“Brigadier Hughes wanted me to go along to help him interrogate camp commandant Josef Kramer and warden of the women’s section, Irma Grese,” says Captain Brown. “He explained it was not official, but as a medical man he wanted to find out what made these two tick.”
So he travelled to the camp, not realising the extent of human cruelty and barbarity he was about to witness.
“I knew what the camp was, but did not know the degree of horror we would find when we went there,” says Captain Brown. “We were issued with surgical masks and I was allowed to look around the camp in the morning until the interrogation was to take place. I came across inmates walking around, but they were like zombies. Most did not talk. When they did, they stared at the ground, their heads lowered. Then they would step aside and move on.”
It was in the accommodation blocks that Captain Brown encountered some of the most distressing sights.
“The buildings were 30ft by 16ft and had been built to house 60 people. When I went in there were 250 people in them. There were sometimes seven people to a bunk. The bunks were arranged on three tiers and the people in the ones above were defecating on those below. Nobody could speak as they were too weak. Everyone was either dying or dead.”
After this horrific experience, Eric was called on to begin translating for the interrogation of the camp commandants. Josef Kramer was dubbed The Beast of Belsen by the inmates and was directly responsible for the deaths of thousands of people. Irma Grese was only 21 and had been an SS guard at Auschwitz before transferring to Bergen-Belsen. She was nicknamed The Hyena of Auschwitz by inmates at that camp.
Captain Brown is clear who was the most repellent of the two.
“Kramer was very straightforward. He didn’t try to claim he was ‘just following orders’. He said he had a dreadful childhood as a result of the Treaty of Versailles, which took his nation’s pride and Hitler was the one who restored it.
“But Grese was a different matter. She refused to answer and responded to every question with the ‘Heil Hitler’ salute. Nothing was too cruel for her. She was the worst human being I have ever met.”
After the interrogation of the two Germans who would both later be hung for war crimes Eric left the Hell on Earth that was Bergen-Belsen and returned to his mission to secure the Luftwaffe jets. But the memories of that horrific day are not diminished by time.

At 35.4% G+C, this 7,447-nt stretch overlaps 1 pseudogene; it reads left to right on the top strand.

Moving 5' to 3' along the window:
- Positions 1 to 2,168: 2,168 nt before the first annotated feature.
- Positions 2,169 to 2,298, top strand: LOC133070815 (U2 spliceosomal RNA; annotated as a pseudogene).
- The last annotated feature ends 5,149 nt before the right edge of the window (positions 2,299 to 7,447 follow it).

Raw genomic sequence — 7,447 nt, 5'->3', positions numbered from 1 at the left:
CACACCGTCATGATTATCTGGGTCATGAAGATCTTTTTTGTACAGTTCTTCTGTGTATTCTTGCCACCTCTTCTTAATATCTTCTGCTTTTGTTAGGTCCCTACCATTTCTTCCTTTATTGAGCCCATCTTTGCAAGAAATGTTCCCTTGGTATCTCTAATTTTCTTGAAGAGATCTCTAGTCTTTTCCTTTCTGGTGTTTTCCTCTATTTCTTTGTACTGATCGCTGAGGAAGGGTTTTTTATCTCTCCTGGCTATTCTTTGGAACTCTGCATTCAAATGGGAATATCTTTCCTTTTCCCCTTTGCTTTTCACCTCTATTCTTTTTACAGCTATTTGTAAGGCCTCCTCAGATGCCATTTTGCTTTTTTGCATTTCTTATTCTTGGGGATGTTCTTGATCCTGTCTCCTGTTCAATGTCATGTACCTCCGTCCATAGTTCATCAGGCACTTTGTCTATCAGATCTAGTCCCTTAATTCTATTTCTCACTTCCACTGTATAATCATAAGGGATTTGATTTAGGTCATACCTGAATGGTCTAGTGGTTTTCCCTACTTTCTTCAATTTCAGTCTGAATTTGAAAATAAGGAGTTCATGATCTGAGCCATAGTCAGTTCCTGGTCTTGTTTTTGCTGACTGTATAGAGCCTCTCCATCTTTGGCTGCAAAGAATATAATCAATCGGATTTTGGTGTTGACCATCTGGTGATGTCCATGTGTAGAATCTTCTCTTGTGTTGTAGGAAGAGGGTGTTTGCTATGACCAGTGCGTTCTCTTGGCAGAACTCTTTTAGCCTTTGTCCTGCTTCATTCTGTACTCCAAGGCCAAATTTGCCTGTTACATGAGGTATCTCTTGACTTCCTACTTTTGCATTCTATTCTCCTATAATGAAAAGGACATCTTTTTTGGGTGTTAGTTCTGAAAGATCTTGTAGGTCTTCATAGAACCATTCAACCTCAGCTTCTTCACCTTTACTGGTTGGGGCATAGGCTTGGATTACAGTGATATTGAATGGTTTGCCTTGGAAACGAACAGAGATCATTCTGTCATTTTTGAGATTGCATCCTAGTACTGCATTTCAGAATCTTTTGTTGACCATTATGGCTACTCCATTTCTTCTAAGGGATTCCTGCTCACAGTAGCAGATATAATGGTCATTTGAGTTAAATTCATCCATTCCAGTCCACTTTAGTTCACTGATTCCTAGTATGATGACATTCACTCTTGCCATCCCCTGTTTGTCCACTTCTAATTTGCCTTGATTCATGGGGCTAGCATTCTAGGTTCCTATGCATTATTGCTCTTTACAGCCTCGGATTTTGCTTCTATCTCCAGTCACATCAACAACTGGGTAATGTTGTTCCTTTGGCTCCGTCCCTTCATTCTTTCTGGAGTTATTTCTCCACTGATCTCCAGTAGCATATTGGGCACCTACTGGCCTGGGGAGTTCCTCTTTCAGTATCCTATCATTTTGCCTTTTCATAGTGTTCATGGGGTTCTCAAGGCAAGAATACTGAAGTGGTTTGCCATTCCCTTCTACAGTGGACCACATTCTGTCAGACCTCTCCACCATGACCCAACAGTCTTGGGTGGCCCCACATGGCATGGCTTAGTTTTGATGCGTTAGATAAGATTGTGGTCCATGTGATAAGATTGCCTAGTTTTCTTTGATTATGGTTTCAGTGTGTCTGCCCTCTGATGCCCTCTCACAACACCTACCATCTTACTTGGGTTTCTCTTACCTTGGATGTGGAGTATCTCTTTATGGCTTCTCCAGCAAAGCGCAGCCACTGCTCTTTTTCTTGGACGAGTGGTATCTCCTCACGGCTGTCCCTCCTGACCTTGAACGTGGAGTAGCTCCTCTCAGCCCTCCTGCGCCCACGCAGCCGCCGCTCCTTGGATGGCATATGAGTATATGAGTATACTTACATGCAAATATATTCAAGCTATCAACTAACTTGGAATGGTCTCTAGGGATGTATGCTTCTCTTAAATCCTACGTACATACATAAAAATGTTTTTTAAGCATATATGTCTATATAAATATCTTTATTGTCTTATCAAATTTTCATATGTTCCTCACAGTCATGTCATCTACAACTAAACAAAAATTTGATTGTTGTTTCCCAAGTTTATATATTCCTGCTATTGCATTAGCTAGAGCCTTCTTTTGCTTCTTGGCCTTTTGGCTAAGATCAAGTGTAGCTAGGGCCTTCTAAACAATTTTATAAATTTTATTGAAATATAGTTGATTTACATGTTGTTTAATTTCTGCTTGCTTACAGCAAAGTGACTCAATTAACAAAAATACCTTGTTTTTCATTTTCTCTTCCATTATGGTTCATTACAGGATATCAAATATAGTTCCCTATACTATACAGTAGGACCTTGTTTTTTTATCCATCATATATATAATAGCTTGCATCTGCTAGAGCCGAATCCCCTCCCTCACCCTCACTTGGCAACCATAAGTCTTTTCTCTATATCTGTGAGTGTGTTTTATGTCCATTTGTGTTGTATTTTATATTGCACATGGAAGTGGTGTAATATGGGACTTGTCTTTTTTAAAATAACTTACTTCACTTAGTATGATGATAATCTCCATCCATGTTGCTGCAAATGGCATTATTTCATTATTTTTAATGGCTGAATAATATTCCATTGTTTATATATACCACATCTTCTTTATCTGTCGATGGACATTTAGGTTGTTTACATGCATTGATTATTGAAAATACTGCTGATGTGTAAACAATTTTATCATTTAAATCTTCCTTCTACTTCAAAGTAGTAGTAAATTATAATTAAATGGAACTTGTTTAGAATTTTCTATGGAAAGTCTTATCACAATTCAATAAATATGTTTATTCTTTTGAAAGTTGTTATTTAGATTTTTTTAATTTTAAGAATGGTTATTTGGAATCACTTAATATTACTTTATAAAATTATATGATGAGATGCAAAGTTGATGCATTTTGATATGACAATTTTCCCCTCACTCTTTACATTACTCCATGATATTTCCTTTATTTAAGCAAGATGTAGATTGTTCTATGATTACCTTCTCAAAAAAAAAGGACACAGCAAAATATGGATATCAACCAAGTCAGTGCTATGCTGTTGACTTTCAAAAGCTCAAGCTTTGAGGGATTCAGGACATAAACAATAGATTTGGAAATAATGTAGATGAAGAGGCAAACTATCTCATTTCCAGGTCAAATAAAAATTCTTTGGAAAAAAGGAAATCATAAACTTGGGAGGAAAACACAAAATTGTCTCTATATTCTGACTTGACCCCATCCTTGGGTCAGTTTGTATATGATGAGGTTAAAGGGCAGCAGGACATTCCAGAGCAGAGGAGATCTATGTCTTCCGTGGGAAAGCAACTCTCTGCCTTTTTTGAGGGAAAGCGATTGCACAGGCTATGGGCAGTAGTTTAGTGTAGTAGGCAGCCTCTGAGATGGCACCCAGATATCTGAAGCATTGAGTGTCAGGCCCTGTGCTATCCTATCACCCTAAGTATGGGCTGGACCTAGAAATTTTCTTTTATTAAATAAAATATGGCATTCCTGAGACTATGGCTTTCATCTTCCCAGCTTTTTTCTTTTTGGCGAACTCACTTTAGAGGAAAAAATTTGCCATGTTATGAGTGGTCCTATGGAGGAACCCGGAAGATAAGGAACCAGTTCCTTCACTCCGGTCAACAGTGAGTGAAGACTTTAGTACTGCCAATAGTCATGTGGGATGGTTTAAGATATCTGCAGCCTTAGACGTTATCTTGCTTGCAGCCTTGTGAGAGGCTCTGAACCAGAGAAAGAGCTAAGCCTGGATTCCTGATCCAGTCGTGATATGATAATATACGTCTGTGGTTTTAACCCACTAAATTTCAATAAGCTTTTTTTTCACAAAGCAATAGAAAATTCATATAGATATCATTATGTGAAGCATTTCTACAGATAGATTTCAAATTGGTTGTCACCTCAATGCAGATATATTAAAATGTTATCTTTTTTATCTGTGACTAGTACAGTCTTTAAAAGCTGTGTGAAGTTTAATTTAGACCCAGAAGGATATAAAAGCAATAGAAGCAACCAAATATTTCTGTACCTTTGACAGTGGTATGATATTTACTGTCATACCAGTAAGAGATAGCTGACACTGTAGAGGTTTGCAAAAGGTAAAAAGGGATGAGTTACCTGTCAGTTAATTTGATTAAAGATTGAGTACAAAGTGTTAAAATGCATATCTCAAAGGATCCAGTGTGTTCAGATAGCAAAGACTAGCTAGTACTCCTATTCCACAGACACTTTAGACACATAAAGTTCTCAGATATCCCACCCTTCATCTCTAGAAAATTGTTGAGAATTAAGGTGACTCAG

Eric pauses again as he reflects on what has stayed with him most. When he speaks again his voice is clear still, but quieter.
“What was worse than the sights I saw was the stench,” he says. “70 years on I still can’t get it out of my nostrils.”
One of our greatest ever pilots
Some live quiet lives, others have lifetimes crammed with excitement and drama. Then there’s Captain Eric ‘Winkle’ Brown. To say he’s packed a lot into his 96 years is an understatement.
He was at the 1936 Berlin Olympics, interrogated Hermann Goering and even managed to sing with the Glenn Miller band. He was in Germany in September 1939 when there was a knock on his door and a woman announced the country was at war with Britain. Eric was arrested by the SS, but in a characteristic stroke of luck they merely escorted him in his sports car to the Swiss border.
But the main feature of his incredible life is flying. Captain Eric Melrose Brown CBE, DSC, AFC, KCVSA, PhD Hon FRAeS, RN is one of the greatest pilots this country has ever seen. He has flown 487 different types of aircraft a world record to this day and also holds the record for most aircraft carrier landings, with 2,407 touchdowns at sea.
Not surprisingly Eric is the Fleet Air Arm’s most decorated living pilot. He risked death on countless occasions flying experimental planes, and was one of only two survivors of 802 Squadron following the sinking of the escort carrier HMS Audacity in the Atlantic in 1941. As a measure of the man, one of Eric’s tricks to bring down V1 flying bombs was to fly up to them at 400mph, tuck a wing tip under the fins and flip them into a nosedive. A true hero in anyone’s book.